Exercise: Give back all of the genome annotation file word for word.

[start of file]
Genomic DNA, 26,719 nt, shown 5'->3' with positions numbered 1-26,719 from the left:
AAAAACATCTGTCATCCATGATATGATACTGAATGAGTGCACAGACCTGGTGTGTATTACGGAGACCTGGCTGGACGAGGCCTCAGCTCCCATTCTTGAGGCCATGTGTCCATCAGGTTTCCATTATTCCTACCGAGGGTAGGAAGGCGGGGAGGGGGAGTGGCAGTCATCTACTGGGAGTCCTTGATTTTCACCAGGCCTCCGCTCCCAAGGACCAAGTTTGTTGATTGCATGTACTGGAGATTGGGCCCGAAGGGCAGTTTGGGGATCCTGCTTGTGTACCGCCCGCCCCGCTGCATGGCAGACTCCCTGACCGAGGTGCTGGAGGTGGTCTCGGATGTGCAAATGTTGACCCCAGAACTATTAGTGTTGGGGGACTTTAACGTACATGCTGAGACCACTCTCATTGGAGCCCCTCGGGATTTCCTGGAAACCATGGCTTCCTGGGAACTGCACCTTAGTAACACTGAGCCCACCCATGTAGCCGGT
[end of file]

Genomic DNA, 26,719 nt, shown 5'->3' with positions numbered 1-26,719 from the left:
AAAAACATCTGTCATCCATGATATGATACTGAATGAGTGCACAGACCTGGTGTGTATTACGGAGACCTGGCTGGACGAGGCCTCAGCTCCCATTCTTGAGGCCATGTGTCCATCAGGTTTCCATTATTCCTACCGAGGGTAGGAAGGCGGGGAGGGGGAGTGGCAGTCATCTACTGGGAGTCCTTGATTTTCACCAGGCCTCCGCTCCCAAGGACCAAGTTTGTTGATTGCATGTACTGGAGATTGGGCCCGAAGGGCAGTTTGGGGATCCTGCTTGTGTACCGCCCGCCCCGCTGCATGGCAGACTCCCTGACCGAGGTGCTGGAGGTGGTCTCGGATGTGCAAATGTTGACCCCAGAACTATTAGTGTTGGGGGACTTTAACGTACATGCTGAGACCACTCTCATTGGAGCCCCTCGGGATTTCCTGGAAACCATGGCTTCCTGGGAACTGCACCTTAGTAACACTGAGCCCACCCATGTAGCCGGT